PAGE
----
One of the most promising jiu jitsu talents in the world today is João Pedro Mendes, also known as “Bisnaga” (Instagram @joaomendes209) – a brown belt from a Brazilian state not often associated with BJJ, Paraná. A meek kid while growing up, João was placed in a martial arts classroom by his father as a way of improving on his shy nature, an act that earned him his nickname:
“The first day when my dad dropped me at the academy, in the spur of the moment he told the coach ‘take good care of my Bisnaga’ [E.N. Bisnaga is often used to represent someone of low energy, a momma’s boy of sorts]. I tried to deny the nickname on the spot, but was too quiet in my attempt and everyone started calling me that from there on”.
Although seemingly harsh, the class environment found in jiu jitsu did indeed bring out the best of João Pedro who went on to win his first major title as an orange belt (junior) in 2011, his first Brazilian Nationals gold medal of 4 he has conquered thus far.
His competitive success earned him titles in the world’s most prestigious tournaments as his 3 IBJJF World Championship gold medals would attest. These feats are even more impressive when considering Bisnaga’s working environment – a small academy in Paraná, ran by coach Alexandre Nunes (also known as Bokão). It was by watching his instructor compete that João Pedro gained interest for the sport and decided to follow the path of a professional athlete, today he lists Bokão as one of his idols and references in the sport alongside André Galvão and Ary Farias.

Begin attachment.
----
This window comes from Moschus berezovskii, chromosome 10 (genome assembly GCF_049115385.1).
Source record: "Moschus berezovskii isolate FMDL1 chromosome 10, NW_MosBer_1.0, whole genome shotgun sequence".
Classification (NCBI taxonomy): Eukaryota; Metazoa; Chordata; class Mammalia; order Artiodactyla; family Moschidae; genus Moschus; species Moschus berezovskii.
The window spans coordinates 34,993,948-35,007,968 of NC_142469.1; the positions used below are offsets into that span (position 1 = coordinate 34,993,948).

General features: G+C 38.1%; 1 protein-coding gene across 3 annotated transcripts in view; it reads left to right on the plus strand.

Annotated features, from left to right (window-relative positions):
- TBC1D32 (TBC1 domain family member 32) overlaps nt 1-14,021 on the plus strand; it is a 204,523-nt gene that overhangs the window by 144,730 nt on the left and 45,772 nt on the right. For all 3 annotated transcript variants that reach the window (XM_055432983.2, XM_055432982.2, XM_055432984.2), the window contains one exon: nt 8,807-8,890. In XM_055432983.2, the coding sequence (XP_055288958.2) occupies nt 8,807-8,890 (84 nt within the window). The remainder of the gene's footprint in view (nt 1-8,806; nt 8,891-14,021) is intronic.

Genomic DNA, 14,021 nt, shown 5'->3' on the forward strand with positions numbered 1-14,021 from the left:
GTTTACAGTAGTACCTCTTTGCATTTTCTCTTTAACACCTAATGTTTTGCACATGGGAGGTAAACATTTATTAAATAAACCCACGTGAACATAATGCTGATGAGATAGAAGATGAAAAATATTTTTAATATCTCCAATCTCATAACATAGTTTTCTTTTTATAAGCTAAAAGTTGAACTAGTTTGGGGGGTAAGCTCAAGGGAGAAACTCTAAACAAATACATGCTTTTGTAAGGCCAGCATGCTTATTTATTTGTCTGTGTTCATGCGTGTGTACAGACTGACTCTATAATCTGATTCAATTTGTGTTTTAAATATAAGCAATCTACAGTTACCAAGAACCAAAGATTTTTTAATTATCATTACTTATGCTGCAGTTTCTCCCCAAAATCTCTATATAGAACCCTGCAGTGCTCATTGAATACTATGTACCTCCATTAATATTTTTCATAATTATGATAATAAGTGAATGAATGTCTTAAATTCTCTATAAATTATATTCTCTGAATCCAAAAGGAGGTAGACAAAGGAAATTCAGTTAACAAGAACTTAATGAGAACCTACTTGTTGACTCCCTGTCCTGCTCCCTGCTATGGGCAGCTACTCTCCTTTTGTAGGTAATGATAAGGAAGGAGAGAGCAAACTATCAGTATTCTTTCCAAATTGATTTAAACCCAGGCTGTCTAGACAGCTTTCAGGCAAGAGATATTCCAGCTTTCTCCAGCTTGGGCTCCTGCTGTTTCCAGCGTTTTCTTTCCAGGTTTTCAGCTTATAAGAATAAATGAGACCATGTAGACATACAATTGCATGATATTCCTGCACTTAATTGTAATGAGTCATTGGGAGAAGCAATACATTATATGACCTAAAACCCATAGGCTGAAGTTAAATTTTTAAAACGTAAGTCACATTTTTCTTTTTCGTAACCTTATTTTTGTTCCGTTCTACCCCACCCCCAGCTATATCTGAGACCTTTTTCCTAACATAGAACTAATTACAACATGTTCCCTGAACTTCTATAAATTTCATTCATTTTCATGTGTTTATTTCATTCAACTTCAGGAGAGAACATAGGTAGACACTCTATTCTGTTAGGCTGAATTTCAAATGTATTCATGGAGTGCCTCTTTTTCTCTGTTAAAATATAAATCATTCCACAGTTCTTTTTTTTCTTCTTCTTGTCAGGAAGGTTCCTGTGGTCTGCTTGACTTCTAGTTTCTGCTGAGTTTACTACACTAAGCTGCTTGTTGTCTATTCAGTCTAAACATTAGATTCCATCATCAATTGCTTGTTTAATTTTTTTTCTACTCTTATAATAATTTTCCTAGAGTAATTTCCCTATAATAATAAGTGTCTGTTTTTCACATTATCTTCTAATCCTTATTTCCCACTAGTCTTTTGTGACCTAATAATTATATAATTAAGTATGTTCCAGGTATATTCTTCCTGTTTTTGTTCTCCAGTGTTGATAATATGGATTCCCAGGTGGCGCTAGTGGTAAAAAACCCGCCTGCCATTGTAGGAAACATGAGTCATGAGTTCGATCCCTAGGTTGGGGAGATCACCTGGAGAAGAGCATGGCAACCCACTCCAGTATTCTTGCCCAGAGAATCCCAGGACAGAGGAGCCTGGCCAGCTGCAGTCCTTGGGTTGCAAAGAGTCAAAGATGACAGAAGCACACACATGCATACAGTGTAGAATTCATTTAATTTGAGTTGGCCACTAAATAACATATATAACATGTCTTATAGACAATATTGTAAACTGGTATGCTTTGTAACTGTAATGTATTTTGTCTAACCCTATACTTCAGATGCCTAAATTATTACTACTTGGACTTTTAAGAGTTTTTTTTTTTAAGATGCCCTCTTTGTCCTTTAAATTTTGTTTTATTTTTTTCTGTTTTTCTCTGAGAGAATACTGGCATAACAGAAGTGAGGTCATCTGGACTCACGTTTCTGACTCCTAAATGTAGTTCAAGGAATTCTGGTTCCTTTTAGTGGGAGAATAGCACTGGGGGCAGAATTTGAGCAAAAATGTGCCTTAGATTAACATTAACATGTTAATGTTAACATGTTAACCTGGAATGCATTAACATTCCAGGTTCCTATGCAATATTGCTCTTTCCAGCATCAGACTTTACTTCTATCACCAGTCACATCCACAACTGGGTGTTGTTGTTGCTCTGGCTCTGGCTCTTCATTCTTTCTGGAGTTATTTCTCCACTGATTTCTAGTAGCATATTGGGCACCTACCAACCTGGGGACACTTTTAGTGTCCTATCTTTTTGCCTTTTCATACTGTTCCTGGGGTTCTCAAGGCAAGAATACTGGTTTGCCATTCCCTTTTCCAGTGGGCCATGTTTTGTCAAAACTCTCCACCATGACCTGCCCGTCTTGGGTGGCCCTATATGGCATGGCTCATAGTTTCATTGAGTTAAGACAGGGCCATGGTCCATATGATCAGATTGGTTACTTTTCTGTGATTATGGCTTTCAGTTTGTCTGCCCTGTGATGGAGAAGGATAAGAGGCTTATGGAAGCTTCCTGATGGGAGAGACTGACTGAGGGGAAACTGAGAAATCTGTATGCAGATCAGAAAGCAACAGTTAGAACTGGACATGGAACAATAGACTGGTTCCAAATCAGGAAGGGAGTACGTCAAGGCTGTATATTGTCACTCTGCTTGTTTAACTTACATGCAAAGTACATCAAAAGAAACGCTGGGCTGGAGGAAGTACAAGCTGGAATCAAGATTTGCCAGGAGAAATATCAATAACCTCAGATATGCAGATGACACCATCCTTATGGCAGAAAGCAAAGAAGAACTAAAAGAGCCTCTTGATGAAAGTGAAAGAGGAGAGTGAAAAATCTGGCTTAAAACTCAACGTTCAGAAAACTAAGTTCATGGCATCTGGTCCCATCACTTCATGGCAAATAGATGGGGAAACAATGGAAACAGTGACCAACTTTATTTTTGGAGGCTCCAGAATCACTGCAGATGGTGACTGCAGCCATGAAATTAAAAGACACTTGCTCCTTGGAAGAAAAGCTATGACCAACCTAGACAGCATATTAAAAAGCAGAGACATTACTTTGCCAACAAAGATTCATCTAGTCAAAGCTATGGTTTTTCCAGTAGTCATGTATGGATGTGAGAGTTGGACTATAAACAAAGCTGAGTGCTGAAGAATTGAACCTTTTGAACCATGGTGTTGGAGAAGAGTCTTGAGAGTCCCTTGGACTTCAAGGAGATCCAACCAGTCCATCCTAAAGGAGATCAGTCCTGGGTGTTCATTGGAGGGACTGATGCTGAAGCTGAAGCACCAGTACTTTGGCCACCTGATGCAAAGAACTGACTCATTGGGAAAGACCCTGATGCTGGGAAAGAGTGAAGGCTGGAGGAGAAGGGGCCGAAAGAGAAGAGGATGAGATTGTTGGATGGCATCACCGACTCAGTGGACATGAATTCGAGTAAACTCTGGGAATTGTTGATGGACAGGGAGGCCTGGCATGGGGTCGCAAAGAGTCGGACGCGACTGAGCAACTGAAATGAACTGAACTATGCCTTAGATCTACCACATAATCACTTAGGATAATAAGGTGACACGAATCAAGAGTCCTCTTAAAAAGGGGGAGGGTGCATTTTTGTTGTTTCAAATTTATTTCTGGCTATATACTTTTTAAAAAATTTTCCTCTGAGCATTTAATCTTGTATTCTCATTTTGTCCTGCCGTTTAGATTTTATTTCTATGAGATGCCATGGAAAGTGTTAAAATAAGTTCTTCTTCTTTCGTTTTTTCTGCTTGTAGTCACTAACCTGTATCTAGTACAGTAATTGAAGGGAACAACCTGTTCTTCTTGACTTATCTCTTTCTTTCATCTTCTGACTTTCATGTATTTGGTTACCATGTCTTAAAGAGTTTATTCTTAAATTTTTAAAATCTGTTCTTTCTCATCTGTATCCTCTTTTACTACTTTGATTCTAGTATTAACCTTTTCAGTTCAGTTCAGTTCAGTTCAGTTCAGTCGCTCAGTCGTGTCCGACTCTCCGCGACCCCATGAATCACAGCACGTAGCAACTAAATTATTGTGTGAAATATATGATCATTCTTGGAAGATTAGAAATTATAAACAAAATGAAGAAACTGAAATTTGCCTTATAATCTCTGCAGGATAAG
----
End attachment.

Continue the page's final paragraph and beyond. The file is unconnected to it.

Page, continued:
The lack of high level training partners in his hometown is compensated by Bisnaga’s own workrate both physical and mental. A true studious of the game João says: “when I am not training, I am usually watching matches from the black belt world champions. Trying to decipher their games so later, during practice I will try and mimic moves I believe will be an asset to my own game. This way I am never stagnant, always evolving my game”
Despite his professionalism, talent and evident competitive success, João Pedro Mendes’ toughest battle has been fought outside the mats, struggling to earn enough money to survive. “This has been truly hard to do” Bisnaga said regarding earning a living from BJJ, “thankfully God blessed me with a father that gives me all the support, which allows me to dedicate my life to training. When there is a big competition for which I need to travel, my coach and my team mates chip-in and help me out. Some take care of the flight, others of with the tournament subscription, this is the way we’ve been going until a sponsor gives me some attention”.
One of the greatest things in jiu jitsu is its merit based structure. Unfortunately the world outside the tournament mats, where the industry comes into play, gold medals and talent are not enough to make it through to the right sponsor. You need inside knowledge, charisma, looks and flamboyancy, traits not often fitting to the ‘shut up and train’ type of mentality that brings most athletes competitive success. We write this and hope that someday in the near future, hard working talent like Mr Mendes make it through and earn the recognition they deserve.
Cover photo by Marco Aurélio of Arena JJ.
Joao Pedro Bisnaga Highlight – 2016